Article ID: CBB001201826

Canned Literature: The Book after Edison (2013)


The history of recorded sound begins in verse. Thomas Edison announced his plans to mechanically reproduce the human voice in a letter to Scientific American published on November 17, 1877.1 Three weeks later, Edison's associates assembled a simple device on which Edison recorded Mary Had a Little Lamb. Whatever disagreements exist among historians as to the exact events of that day, there is no disputing that the words of this nursery rhyme were among the first spoken by the phonograph.2 Their fame makes it all the more surprising that histories of the phonograph have had so little to say about the prominence of the spoken word at its initial demonstrations in America and Europe.3 [intro]

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Authors & Contributors
de Quadros, Andre
Bunbury, Richard
Israel, Paul B.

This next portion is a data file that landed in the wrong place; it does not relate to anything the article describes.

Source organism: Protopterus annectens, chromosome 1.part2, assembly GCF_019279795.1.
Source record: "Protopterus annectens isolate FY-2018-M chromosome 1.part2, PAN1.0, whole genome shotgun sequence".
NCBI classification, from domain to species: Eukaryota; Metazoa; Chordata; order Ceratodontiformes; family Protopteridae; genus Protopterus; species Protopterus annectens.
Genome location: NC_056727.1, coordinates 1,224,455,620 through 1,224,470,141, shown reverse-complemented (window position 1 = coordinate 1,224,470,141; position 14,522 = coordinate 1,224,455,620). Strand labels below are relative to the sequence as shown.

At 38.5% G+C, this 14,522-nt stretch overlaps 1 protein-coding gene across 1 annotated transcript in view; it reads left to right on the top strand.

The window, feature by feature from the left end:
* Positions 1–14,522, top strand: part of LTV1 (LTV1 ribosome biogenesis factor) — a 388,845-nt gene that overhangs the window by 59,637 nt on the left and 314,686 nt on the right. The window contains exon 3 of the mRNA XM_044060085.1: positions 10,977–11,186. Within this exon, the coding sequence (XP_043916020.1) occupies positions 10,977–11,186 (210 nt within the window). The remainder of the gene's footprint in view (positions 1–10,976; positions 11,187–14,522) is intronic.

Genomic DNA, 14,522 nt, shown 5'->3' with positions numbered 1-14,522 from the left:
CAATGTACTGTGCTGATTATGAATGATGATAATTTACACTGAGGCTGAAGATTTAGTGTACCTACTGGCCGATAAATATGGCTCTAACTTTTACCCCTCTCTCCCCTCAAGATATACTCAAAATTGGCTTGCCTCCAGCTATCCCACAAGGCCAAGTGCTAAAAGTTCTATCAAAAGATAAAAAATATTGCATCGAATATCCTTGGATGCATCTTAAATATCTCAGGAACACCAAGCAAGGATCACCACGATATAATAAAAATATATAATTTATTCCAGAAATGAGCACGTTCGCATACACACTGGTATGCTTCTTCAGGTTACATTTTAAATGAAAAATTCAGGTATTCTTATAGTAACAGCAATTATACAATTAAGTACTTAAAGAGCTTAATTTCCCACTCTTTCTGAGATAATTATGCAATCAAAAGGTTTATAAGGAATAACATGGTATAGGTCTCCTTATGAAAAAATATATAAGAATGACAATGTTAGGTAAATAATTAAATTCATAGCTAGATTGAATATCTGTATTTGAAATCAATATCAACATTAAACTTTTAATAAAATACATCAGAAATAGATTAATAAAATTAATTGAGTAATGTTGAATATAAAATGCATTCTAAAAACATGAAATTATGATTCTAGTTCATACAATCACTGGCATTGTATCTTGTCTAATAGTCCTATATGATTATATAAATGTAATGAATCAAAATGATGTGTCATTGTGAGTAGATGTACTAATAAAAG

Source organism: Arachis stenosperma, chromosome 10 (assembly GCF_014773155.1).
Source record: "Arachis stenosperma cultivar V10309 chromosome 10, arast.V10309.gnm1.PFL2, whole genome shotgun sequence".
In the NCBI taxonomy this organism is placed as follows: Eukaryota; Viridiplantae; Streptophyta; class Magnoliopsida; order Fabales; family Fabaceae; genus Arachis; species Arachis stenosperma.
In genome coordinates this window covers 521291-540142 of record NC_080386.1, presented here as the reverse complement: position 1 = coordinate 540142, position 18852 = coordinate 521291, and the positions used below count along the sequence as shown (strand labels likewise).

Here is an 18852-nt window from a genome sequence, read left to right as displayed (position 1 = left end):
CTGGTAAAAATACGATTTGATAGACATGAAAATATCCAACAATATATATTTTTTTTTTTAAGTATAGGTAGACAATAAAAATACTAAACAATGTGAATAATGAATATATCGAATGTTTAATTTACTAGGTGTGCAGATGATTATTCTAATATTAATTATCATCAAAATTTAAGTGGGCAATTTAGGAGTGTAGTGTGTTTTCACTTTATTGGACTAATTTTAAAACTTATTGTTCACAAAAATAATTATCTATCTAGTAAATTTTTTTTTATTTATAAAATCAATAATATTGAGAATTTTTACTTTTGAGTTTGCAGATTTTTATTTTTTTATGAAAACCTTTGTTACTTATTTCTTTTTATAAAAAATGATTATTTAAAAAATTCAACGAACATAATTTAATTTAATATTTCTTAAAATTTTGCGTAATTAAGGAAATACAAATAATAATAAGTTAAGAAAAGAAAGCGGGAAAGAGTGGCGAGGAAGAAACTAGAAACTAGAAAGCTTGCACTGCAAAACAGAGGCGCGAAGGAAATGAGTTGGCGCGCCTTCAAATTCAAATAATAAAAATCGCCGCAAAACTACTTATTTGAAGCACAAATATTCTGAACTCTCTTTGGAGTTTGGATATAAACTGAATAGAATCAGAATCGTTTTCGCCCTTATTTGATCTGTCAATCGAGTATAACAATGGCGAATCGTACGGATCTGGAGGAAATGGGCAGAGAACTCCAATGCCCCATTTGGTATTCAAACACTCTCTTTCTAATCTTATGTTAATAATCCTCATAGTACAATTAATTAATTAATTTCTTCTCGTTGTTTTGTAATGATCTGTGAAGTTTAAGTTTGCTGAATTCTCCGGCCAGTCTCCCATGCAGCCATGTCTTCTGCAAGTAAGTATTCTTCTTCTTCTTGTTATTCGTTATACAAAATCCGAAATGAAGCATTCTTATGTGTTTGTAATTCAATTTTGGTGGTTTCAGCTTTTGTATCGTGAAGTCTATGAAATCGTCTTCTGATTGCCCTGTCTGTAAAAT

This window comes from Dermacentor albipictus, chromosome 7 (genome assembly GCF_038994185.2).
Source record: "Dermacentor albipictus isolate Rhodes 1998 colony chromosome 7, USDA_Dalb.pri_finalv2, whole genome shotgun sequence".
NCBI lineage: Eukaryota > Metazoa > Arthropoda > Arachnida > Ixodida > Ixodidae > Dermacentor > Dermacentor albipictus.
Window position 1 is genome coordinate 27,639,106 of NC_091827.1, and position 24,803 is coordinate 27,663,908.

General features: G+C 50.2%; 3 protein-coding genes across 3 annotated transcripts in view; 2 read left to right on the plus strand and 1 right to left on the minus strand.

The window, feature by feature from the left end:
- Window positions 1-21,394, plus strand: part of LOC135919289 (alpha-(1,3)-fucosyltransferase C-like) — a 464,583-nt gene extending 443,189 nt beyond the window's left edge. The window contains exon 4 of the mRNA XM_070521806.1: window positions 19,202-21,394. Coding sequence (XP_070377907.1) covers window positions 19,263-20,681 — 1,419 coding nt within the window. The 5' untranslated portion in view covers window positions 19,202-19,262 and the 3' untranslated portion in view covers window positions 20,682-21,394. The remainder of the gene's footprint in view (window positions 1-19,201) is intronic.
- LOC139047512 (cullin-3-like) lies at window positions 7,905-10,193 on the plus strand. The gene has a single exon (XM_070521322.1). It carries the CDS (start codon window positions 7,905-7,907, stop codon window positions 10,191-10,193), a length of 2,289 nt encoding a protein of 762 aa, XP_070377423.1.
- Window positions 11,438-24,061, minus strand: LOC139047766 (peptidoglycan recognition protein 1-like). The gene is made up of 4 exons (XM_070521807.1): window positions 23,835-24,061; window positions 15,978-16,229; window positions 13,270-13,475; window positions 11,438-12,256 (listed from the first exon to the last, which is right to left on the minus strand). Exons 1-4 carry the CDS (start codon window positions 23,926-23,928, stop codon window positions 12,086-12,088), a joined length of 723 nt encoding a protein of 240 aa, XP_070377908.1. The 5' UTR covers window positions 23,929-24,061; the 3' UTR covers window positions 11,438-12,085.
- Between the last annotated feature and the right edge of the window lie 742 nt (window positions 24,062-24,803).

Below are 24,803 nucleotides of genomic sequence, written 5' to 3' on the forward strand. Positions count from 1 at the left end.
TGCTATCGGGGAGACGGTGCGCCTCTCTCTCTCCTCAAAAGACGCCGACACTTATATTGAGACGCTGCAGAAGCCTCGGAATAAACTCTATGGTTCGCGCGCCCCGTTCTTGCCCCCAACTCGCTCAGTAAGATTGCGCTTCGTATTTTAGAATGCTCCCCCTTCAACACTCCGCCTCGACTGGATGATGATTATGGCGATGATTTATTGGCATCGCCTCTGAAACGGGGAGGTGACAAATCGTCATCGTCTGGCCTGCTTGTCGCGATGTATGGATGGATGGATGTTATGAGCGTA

Peters, John Durham
Peters, J.
Bijsterveld, Karin
Endeavour: Review of the Progress of Science
Eighteenth Century: Theory and Interpretation
Technology and Culture
Icon: Journal of the International Committee for the History of Technology
Amsterdam University Press
University of Michigan Press
Johns Hopkins University Press
Oxford University Press
Duke University Press
Sound reproduction
Technology and culture
Engineering, audio
Technology and music
Technology and literature
Edison, Thomas Alva
Helmholtz, Hermann Ludwig Ferdinand von
Steele, Joshua
Farnsworth, Charles Hubert
Time Periods
19th century
20th century
20th century, early
21st century
Early modern
18th century
United States
Great Britain
Weimar Republic (1919-1933)
Menlo Park Laboratory

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